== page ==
Title: Taiwan’s Presbyterians Seek to Prevent Blind Hospital from Slipping Away
Taiwan Church News 2846 11-17 September 2006
Reported by Lin Yi-ying. Written by David Alexander
Fifty-two years ago Lillian Dickson, a missionary of the Presbyterian Church of Canada, established a rehabilitation centre for blind people in Hsinchuang City near Taipei. The facility and its outbuildings cover 9,600 square metres of land near a major highway. A new rapid transit metro planned to open in 2011 will make the facility easily accessible to all, but the centre is in trouble. Like many privately founded organizations from Taiwan’s past, the main services it was designed to provide have not been taken over by the government. Ms. Dickson did not found it as a church connected agency, but as a private non-profit in which Christians held significant leadership and control. Over the years that leadership and control have devolved onto concerned persons whether or not of Christian faith. Without a direct church connection, the search for a funding and support base has widened. With an increase in social consciousness among large Buddhist organizations, funds are available from them, and one or more groups have expressed an interest in taking over the facility and its ministry to the blind.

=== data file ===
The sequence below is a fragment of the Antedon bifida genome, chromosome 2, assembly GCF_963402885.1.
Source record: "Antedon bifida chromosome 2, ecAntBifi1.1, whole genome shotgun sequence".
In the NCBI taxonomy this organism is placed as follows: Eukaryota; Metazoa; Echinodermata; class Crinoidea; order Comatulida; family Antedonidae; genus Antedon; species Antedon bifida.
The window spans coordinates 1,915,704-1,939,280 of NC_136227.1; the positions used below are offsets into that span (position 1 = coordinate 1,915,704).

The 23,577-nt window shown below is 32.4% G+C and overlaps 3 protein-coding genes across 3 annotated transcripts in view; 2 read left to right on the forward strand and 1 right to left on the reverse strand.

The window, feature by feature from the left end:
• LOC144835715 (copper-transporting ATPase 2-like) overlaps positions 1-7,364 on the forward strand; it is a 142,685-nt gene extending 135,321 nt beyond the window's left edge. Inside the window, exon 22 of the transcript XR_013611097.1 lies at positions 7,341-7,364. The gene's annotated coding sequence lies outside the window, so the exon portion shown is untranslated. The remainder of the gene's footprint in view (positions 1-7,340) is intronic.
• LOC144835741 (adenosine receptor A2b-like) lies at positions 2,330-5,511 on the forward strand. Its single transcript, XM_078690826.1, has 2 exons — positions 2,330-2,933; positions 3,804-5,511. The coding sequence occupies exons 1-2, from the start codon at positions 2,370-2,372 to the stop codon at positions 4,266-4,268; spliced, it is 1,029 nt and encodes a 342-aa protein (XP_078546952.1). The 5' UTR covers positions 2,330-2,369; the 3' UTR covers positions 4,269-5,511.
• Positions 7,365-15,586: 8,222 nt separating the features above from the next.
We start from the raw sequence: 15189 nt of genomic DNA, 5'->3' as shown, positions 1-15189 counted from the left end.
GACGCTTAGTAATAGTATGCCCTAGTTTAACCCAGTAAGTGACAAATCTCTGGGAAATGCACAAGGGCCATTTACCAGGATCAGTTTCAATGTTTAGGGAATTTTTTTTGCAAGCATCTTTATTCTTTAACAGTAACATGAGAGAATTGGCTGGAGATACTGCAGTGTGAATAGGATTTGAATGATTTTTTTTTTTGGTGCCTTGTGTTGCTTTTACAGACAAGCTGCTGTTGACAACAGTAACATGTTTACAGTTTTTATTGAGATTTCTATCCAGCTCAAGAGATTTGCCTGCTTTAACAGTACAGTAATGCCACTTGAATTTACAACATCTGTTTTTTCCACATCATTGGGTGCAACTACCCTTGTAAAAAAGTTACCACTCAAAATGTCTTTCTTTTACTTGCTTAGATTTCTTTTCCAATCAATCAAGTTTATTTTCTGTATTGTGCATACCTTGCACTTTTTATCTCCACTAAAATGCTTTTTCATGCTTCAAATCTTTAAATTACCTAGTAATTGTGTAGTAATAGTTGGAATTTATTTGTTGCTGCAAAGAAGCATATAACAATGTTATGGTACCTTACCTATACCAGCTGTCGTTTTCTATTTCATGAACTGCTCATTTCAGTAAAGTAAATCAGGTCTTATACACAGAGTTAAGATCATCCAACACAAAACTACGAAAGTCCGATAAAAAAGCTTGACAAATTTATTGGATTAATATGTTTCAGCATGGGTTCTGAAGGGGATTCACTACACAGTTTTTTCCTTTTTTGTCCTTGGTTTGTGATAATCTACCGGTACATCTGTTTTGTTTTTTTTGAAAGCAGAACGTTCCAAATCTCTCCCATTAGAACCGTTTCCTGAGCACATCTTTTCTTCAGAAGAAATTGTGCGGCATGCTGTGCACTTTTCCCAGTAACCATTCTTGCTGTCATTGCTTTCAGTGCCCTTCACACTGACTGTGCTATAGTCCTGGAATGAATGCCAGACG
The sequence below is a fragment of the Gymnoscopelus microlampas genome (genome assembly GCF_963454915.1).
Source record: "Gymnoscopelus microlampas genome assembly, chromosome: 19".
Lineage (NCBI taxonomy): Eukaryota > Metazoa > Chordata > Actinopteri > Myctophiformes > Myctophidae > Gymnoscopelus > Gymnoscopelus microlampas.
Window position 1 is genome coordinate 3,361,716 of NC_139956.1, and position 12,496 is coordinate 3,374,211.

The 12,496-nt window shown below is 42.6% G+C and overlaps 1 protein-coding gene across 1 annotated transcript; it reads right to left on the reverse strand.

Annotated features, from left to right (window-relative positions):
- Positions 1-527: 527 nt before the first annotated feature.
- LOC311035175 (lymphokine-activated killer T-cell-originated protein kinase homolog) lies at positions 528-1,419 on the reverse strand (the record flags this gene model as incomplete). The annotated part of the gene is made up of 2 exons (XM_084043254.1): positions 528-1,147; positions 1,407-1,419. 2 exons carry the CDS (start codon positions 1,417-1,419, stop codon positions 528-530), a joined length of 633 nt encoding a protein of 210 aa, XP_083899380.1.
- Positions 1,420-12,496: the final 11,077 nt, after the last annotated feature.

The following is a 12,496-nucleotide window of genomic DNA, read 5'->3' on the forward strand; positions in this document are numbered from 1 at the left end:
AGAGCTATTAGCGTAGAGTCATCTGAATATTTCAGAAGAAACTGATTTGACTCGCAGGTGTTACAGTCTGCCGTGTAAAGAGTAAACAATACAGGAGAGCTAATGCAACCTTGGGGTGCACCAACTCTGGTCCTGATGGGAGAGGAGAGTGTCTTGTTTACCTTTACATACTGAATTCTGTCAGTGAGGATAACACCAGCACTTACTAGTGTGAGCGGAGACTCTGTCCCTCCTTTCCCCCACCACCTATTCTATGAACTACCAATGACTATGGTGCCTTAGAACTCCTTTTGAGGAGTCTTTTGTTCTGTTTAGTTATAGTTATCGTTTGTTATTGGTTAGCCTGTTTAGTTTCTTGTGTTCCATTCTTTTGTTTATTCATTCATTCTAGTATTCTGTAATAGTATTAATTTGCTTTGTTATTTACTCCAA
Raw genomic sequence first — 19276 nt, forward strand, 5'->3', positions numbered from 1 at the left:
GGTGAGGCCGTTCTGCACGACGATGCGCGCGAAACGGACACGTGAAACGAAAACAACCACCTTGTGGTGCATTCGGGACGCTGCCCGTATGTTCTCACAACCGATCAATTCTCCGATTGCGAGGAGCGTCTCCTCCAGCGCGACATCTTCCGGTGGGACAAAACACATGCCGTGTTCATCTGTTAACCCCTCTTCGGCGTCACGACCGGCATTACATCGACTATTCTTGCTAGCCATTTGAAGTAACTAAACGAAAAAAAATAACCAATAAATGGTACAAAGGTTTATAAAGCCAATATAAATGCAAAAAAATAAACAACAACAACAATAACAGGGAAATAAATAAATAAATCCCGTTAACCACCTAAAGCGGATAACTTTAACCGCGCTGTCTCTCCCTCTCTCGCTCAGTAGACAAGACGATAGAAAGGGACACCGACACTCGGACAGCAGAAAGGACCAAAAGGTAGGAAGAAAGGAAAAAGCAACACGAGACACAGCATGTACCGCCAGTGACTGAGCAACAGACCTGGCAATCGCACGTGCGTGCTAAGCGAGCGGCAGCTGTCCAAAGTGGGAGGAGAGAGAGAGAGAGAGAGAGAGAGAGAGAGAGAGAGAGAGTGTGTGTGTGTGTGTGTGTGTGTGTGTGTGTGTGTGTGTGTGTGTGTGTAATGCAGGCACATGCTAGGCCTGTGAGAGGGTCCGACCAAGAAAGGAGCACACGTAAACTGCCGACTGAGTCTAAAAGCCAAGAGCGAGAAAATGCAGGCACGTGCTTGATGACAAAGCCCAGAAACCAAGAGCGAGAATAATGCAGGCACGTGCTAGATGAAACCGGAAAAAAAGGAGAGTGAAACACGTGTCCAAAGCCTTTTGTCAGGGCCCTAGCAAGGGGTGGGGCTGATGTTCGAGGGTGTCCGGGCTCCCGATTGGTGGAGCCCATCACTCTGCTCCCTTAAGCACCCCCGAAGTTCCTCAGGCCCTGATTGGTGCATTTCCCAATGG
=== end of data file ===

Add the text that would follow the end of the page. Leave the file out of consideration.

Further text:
The Executive Committee of the General Assembly of the Presbyterian Church in Taiwan (PCT) recently appointed three Presbyterians to form a task group to look into the possibilities of bringing this organization more closely back into relationship with the church which its founder served. PCT Moderator Chen Yu-chuan told the committee that the rehabilitation centre now houses 10 long-term clients, but has a staff of 30! Every month’s financial losses exceed one million Taiwan Yuan (Euros 23,888). The centre’s board of directors has 15 members, five of whom are church members. In the hope that the PCT might affirm the original social rescue and rehabilitation mission of Ms. Dickson, the moderator asked his church to get involved.
The three whom the committee appointed will meet with the five Christian members of the centre’s board to study the situation and learn from the superintendent and staff what role the church might play in the future of this agency, hoping that its leadership and spirit of service can continue to be Christian, and its identification more closely linked to the church.
For more information: Executive Committee, PCT email@example.com
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